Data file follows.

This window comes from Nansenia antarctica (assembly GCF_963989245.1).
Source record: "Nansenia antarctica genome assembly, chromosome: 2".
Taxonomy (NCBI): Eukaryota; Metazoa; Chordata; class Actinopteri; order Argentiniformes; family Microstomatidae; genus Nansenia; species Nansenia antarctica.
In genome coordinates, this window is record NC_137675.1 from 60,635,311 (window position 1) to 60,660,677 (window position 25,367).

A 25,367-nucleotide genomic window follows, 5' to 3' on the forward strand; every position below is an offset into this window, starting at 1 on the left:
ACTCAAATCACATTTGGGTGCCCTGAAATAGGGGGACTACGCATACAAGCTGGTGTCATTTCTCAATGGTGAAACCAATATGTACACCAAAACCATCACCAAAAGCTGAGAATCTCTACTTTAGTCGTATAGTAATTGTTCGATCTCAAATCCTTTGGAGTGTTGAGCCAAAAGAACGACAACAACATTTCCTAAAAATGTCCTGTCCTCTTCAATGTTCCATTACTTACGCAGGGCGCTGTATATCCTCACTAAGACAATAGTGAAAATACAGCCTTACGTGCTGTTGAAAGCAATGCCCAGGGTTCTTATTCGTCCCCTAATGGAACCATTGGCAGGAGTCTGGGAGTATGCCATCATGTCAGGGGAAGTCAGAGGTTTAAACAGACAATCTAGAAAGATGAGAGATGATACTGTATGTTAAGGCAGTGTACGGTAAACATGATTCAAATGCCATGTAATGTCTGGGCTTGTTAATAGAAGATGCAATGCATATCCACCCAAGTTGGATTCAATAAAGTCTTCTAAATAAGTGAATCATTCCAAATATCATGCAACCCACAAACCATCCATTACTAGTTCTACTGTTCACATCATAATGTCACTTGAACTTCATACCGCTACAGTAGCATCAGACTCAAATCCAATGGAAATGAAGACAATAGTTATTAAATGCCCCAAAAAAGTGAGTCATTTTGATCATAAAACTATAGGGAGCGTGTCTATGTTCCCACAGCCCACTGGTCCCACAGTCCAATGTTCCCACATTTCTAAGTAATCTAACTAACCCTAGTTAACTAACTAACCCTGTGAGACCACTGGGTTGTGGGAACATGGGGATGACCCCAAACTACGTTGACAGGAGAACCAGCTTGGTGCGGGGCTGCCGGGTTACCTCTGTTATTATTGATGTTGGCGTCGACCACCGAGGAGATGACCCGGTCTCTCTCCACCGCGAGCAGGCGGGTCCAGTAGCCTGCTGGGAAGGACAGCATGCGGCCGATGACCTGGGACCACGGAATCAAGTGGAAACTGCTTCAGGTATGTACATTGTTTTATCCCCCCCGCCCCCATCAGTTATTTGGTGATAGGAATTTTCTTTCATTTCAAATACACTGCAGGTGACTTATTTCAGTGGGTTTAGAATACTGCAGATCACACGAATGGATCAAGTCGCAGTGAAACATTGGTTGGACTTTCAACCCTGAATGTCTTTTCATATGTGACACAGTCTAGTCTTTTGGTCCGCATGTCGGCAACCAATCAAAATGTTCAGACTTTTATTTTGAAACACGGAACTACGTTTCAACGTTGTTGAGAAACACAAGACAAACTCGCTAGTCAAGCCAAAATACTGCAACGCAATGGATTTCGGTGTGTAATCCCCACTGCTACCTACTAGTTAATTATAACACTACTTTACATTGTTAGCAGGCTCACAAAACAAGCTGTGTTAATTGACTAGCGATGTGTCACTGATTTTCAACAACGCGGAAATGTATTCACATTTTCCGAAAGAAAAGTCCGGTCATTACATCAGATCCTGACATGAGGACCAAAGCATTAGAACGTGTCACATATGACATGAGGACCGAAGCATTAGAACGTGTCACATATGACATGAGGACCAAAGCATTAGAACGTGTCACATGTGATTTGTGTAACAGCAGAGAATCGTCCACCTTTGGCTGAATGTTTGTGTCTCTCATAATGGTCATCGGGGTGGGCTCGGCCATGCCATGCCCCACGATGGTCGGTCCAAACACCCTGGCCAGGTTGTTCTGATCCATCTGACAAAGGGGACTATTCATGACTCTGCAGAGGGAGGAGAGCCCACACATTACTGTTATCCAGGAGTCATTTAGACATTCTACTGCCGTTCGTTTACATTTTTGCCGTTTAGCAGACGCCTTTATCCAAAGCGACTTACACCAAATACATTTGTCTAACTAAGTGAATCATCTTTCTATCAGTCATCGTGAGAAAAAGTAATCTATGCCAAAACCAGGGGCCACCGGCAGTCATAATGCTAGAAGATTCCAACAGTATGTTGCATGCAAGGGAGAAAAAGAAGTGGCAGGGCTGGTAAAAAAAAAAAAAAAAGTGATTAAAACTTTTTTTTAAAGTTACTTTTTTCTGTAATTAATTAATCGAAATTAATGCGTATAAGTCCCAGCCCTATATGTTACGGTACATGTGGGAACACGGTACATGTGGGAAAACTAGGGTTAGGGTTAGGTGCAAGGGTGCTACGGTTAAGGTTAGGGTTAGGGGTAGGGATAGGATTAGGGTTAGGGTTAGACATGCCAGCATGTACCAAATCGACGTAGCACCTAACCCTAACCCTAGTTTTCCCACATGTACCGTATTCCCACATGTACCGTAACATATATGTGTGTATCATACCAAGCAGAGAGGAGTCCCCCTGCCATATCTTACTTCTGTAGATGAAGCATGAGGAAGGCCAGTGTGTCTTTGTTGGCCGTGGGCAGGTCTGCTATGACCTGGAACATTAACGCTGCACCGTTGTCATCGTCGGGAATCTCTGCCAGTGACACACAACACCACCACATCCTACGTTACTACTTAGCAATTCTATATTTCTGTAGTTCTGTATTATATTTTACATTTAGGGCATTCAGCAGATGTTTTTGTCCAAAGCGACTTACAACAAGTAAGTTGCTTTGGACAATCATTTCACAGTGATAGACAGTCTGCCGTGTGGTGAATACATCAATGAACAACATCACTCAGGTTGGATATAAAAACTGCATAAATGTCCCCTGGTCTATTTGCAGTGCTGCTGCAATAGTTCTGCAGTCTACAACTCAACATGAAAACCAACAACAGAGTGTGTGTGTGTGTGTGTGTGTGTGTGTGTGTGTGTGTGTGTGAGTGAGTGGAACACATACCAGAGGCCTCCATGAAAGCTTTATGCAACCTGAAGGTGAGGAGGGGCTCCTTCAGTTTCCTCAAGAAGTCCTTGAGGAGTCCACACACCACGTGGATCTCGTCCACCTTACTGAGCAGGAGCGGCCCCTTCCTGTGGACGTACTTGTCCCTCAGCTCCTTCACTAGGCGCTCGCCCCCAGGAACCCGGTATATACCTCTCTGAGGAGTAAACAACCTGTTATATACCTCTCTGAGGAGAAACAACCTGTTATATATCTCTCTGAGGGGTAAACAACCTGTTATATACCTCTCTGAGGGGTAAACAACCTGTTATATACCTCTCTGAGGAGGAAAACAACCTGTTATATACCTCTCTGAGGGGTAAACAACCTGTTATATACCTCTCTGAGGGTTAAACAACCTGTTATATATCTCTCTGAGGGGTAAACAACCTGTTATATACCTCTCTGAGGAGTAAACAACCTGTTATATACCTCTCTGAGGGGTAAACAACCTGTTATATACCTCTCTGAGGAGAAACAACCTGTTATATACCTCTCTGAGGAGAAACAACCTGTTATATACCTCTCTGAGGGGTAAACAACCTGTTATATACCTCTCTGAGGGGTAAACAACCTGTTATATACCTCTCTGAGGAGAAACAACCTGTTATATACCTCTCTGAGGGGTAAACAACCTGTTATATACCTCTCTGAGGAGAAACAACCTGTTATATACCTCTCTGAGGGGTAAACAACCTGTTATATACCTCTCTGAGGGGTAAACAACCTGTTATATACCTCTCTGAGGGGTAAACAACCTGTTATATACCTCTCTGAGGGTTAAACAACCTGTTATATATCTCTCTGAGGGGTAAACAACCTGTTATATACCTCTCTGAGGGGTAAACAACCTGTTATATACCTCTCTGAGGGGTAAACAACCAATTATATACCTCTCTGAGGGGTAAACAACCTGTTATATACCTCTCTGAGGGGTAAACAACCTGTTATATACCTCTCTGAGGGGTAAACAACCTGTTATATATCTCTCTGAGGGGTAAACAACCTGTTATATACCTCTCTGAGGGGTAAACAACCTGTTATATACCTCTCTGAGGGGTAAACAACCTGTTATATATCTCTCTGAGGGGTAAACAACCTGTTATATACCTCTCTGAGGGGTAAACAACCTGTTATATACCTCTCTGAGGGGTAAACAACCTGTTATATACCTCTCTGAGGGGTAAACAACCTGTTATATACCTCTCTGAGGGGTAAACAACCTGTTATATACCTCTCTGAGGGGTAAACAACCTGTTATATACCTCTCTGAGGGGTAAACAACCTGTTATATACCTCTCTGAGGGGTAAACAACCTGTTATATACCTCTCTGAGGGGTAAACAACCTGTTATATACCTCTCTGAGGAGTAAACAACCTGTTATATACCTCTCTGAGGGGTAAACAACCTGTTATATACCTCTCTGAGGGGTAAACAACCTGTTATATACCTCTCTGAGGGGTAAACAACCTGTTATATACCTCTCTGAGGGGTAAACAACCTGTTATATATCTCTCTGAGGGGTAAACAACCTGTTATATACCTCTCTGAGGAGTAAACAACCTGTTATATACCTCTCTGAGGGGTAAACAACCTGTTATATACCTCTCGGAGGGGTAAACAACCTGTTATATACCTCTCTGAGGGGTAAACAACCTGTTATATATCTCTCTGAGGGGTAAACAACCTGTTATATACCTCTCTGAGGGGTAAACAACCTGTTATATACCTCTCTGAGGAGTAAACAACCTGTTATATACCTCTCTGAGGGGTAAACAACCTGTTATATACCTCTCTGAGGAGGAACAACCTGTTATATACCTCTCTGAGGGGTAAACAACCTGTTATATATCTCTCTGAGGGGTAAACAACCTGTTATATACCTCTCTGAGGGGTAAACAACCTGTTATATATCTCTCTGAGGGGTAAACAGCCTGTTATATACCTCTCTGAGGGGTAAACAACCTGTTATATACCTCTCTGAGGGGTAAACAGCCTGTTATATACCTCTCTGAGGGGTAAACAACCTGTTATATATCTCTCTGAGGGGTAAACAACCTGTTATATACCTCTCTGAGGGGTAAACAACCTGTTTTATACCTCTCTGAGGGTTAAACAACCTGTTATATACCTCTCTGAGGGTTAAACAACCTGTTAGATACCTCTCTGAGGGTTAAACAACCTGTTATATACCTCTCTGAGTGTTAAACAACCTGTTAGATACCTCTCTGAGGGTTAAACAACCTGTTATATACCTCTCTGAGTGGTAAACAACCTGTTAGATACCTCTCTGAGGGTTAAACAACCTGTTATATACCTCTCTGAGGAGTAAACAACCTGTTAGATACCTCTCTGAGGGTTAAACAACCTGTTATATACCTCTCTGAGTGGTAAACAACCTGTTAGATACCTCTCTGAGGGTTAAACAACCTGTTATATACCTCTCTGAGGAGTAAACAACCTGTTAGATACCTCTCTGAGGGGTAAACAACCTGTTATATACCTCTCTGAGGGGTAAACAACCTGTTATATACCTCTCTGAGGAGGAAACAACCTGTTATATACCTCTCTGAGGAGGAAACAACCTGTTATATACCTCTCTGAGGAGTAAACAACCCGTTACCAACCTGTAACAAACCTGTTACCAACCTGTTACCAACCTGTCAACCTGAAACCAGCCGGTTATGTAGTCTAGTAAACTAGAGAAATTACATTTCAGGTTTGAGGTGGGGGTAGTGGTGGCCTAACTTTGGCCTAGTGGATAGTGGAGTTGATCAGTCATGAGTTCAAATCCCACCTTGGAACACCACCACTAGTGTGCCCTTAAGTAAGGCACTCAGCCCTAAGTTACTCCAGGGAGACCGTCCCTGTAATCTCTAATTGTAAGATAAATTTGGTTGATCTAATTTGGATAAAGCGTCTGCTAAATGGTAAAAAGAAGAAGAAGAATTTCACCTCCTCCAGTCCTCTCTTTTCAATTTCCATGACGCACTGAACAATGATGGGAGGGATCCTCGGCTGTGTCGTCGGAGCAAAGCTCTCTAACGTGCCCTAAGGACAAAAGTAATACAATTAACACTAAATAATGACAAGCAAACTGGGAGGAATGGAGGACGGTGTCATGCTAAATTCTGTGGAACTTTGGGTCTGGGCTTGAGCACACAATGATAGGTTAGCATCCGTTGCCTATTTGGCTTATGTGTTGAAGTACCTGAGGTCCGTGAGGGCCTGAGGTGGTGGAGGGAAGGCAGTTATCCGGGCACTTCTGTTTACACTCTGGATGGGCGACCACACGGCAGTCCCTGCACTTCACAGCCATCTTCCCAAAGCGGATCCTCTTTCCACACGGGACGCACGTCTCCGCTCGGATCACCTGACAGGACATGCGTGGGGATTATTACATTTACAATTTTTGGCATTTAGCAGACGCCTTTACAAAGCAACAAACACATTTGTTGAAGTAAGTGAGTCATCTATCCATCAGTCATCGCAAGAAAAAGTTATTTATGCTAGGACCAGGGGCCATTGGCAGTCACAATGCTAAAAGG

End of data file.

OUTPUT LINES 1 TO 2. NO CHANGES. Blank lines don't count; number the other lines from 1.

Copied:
This window comes from Nansenia antarctica (assembly GCF_963989245.1).
Source record: "Nansenia antarctica genome assembly, chromosome: 2".